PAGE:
When many people think of adoption, the story that comes to mind is that of a waiting hopeful adoptive couple who get “the call” from their agency that an expectant mother has chosen them to parent her newborn child. The couple rushes to the hospital to pick up their brand-new-to-the-world infant son or daughter. The baby is placed in their arms and the family is bonded almost instantaneously.
While this stereotypical scenario does happen for some adoptive families, other adoptive families might instead experience “the call” from a social worker about a foster child needing placement, an international adoption agency letting a family know they will be flying to another country soon to pick up their child, or a domestic agency letting a family know there is a toddler or preschooler (or older child) available for adoption. When the child arrives—whether they are 16 months, 2 years old, or 3 ½ years old—they are old enough to have memories of other families or other living circumstances. The adults they lived with may not have been safe or may have behaved unpredictably. Multiple changes in where they have known “home” to be and who their caregiver has been can cause a fair amount of stress and confusion when they come home to the adoptive family.
Given these possibilities, attachment and bonding strategies (particularly early on) are essential for supporting kids in helping them feel safe and connected to their new parents, and in turn the parents connected to their new child. When kids feel safe and have certainty that their needs are important and will be met, their feelings of connection to their parent(s) grows.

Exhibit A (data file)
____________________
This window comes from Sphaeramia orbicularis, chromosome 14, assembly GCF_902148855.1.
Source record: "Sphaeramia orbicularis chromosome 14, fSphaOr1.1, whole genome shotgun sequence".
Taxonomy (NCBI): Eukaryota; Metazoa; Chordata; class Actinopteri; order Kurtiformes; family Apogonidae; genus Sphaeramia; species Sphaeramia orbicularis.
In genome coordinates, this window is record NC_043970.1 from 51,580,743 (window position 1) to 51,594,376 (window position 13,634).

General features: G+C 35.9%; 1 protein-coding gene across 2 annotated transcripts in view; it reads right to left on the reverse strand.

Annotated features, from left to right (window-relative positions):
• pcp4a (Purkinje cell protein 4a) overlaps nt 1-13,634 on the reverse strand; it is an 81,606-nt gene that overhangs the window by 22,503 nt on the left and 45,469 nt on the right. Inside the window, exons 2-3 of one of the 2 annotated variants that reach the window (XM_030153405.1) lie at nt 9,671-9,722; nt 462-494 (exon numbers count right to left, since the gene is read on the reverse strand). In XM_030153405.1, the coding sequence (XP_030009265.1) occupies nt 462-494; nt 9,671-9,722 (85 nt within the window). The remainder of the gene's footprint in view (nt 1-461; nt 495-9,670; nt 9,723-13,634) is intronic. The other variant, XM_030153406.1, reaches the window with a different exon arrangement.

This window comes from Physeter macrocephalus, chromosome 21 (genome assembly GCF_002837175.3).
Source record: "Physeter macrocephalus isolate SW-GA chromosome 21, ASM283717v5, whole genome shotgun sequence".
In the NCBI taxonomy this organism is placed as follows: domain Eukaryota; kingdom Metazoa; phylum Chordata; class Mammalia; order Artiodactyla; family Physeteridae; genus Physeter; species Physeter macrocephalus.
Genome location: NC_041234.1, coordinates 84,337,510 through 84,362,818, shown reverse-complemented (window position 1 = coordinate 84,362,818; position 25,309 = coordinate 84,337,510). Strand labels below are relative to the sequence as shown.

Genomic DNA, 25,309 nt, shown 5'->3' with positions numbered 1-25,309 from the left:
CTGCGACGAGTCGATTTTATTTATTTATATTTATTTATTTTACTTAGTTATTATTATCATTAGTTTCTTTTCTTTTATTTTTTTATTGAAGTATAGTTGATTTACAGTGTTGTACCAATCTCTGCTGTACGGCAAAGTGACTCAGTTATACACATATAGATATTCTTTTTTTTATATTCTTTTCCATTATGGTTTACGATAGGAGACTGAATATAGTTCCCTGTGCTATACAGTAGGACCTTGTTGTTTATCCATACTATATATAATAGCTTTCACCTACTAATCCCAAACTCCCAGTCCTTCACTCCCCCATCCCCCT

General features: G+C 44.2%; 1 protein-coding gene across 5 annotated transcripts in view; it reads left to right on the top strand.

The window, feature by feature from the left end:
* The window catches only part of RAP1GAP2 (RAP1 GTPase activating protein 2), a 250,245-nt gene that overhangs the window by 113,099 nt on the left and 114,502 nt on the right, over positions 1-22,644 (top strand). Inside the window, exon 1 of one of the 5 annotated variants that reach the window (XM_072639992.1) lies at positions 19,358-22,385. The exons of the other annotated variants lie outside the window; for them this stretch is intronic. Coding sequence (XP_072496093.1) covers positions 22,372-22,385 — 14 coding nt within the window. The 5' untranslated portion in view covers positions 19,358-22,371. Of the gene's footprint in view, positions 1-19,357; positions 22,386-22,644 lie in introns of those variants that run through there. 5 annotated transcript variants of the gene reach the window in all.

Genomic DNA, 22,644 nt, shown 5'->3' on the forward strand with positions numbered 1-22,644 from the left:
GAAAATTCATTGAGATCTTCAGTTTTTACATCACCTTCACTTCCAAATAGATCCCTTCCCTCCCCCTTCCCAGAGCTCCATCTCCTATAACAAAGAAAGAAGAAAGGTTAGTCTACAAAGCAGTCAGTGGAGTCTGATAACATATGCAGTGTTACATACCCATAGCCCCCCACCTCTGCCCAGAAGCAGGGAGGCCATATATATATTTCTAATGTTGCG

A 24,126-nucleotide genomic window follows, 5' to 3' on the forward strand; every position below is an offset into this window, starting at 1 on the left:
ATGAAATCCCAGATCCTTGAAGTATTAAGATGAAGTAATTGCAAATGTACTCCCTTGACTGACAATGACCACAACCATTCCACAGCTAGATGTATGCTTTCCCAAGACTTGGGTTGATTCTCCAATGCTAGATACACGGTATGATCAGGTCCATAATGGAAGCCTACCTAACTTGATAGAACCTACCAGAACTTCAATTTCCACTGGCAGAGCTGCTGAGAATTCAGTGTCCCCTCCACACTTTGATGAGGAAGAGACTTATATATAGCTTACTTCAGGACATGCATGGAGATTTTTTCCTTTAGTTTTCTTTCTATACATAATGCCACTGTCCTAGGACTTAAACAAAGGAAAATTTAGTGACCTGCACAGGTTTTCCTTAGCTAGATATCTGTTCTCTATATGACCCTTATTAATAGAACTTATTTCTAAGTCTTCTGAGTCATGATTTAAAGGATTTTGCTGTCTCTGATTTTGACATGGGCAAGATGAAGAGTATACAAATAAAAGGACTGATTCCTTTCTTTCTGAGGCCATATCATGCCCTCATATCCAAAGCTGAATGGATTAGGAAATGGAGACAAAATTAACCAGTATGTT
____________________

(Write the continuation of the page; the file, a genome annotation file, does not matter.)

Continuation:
Here are some ideas to get started with bonding and attachment:
- Establish a family routine. The more predictable the environment, the more likely your child will feel comfortable in it. Some families will use calendars or laminated flip cards with pictures showing what is coming up each day (e.g., preschool, pediatrician visit, play date, spending time with other family members, holidays, etc.) to guide conversations about what will be happening as they get ready in the morning. As adults, we appreciate knowing what is happening for the day; kids are no different.
- Touch and smell are important first steps to bonding. Find a lightly scented lotion (e.g., vanilla, citrus, lavender, etc.). While kiddo is sitting on your lap or next to you, gently massage the lotion into both your hands and allow them to rub it on your hands, too, as they feel comfortable. Comment about how good the lotion smells, and how you both smell the same. This activity gives the opportunity for close proximity, eye-to-eye and skin-to-skin contact, and gentle loving touch.
- Soft blankets or loveys. Find the softest blanket or lovey possible then buy at least two that are exactly alike. These soft special items can be part of snuggling as kiddo and parent get ready for nap or bedtime, can provide comfort when little one is upset, and can also be a familiar security item when the child is away from Mom and Dad for short periods of time. Buying at least two that are identical is both a parental sanity saver and gives you a backup in case one gets lost, wet, left at Grandma’s house, or otherwise. Rotate and wash them both with similar regularity so they both look and feel the same.